‘All you need is love’ – 5 reminders why love is good for our health

Love is a tricky one that sometimes is the meaning of life and other times is blamed for robbing us of the will to live.

We’re looking at you, musicians.

And not so fast, you writers, what about the word ‘lovesick’? 

How can something so precious and wonderful and beautiful make you sick? 

As Valentine’s Day is round the corner we’d like to share these five strong reminders why love really is good for your health.

Since we're talking about Valentine's Day, our 2018 Rose from the Margaret River is a perfect gift for you or your loved one. Label writes, "Thinking of you... with love." Wouldn't you love to send or receive such a bottle?! 

1. Love 'burnout'

Let's get right to it: when people complain about love, they're really complaining about not feeling love anymore.

Sometimes that's because the object of our love is no longer here, but many times it's also because we are not loving right.

Take the issue of 'love burnout'.

Psychologist Dr Robert Enright, author of The Forgiving Life, talks about how actively loving other people is one of the most under-emphasised aspects of self-care.

Yes, if you want to take better care of yourself, consider loving others a little more.

But what if I'm stretched so thin I've no more love to give? 

This is what Dr Enright calls 'love burnout'.

He says this state is not a direct cause of loving others but could actually be us striving with resentment until a psychological 'tipping point' is reached.

"Love burnout is a confusion of genuine love with serving others in grim and resentful obligation or serving others without realising that one has to balance this with time-out for rest and refreshment," Dr Enright says.

One of the most powerful therapeutic tools in Dr Enright's work is using forgiveness as a tool for healing emotional wounds and/or trauma.

Yes, it's true!

It might seem like forgiveness is something we gift to someone else, but psychologists say forgiveness is a gift you give yourself.

Forgiveness heals anger, resolves unhappy emotions, and lets you get all the good juices flowing out of a love that just might have burned out.

Conclusion: love should feel great.

Eros is one of the Greek words for love, referring to the god who wasn't always on his best behaviour.

2. What is this love you speak of?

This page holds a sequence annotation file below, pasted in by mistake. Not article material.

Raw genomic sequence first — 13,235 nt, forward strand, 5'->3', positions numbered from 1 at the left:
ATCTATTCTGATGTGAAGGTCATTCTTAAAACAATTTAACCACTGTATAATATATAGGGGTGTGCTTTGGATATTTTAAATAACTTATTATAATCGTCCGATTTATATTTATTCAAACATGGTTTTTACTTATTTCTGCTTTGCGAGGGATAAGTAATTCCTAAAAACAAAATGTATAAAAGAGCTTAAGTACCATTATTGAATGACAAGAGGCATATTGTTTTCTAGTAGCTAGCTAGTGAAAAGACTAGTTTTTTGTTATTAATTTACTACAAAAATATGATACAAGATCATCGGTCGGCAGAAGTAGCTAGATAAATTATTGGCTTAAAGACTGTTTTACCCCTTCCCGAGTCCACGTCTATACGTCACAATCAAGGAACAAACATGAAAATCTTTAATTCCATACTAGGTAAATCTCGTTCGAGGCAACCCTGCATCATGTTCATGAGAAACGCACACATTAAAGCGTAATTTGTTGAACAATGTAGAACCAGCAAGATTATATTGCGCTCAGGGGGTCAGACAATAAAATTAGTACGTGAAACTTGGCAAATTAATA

English is fairly stunted when it comes to speaking about love.

Whether because English comes from the royally reserved British Isles – or whether the British Isles are reserved because of their stunted language – is not our contention today.

But we know about this most clearly from works like the New Testament and the different words used to describe 'love' in Greek.

For example, 'eros' was a word for love that most famously describes erotic love but can also mean the urges to fulfil a personal desire.

Eros was the god of love, lighting the flame of love in the hearts of humanity, but he was disobedient.

We wouldn't win many friends if love was only about fulfilling our own desires, right?

The ancient Greeks would agree.

Instead the word commonly used to describe a more transcendent love was 'agape'.

It's the word the evangelists used to write 'love thy neighbour as thyself' and implies love without desire of receiving anything.

Agape can sometimes be translated as 'to find pleasure in' which is a great reminder for us trying to squeeze some more love into our parched hearts.


Take pleasure in someone else's wellbeing – then you're witnessing the power of unconditional love, agape-style.

The best news is you can practice this kind of wonderful love on anyone and everyone without restraint.

If you're looking for an elegant means to show your Valentine's Day love try our 2018 Rose, perfectly crafted from the Margaret River. Label writes, "Thinking of you... with love." Wouldn't you love to send or receive such a bottle?!

3. Love heals the heart

No, seriously. This is not just some poetic subheading.